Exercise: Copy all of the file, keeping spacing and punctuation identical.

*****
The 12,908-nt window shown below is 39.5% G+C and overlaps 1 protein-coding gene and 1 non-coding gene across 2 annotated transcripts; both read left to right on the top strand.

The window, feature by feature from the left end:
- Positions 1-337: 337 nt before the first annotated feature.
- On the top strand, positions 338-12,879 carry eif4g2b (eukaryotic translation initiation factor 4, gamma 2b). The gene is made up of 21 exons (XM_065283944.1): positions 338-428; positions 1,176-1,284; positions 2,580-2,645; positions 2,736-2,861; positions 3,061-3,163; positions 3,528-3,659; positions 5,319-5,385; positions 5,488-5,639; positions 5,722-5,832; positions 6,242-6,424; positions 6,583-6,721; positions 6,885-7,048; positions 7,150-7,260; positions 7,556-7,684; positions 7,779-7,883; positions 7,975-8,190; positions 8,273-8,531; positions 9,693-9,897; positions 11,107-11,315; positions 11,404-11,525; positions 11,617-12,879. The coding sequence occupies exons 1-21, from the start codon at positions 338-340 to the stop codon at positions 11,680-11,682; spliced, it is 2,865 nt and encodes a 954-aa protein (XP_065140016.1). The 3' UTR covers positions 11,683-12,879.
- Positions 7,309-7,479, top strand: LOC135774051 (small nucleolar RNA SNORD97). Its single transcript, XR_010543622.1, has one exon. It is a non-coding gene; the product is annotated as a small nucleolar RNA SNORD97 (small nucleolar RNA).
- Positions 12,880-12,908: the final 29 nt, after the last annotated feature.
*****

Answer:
The 12,908-nt window shown below is 39.5% G+C and overlaps 1 protein-coding gene and 1 non-coding gene across 2 annotated transcripts; both read left to right on the top strand.

The window, feature by feature from the left end:
- Positions 1-337: 337 nt before the first annotated feature.
- On the top strand, positions 338-12,879 carry eif4g2b (eukaryotic translation initiation factor 4, gamma 2b). The gene is made up of 21 exons (XM_065283944.1): positions 338-428; positions 1,176-1,284; positions 2,580-2,645; positions 2,736-2,861; positions 3,061-3,163; positions 3,528-3,659; positions 5,319-5,385; positions 5,488-5,639; positions 5,722-5,832; positions 6,242-6,424; positions 6,583-6,721; positions 6,885-7,048; positions 7,150-7,260; positions 7,556-7,684; positions 7,779-7,883; positions 7,975-8,190; positions 8,273-8,531; positions 9,693-9,897; positions 11,107-11,315; positions 11,404-11,525; positions 11,617-12,879. The coding sequence occupies exons 1-21, from the start codon at positions 338-340 to the stop codon at positions 11,680-11,682; spliced, it is 2,865 nt and encodes a 954-aa protein (XP_065140016.1). The 3' UTR covers positions 11,683-12,879.
- Positions 7,309-7,479, top strand: LOC135774051 (small nucleolar RNA SNORD97). Its single transcript, XR_010543622.1, has one exon. It is a non-coding gene; the product is annotated as a small nucleolar RNA SNORD97 (small nucleolar RNA).
- Positions 12,880-12,908: the final 29 nt, after the last annotated feature.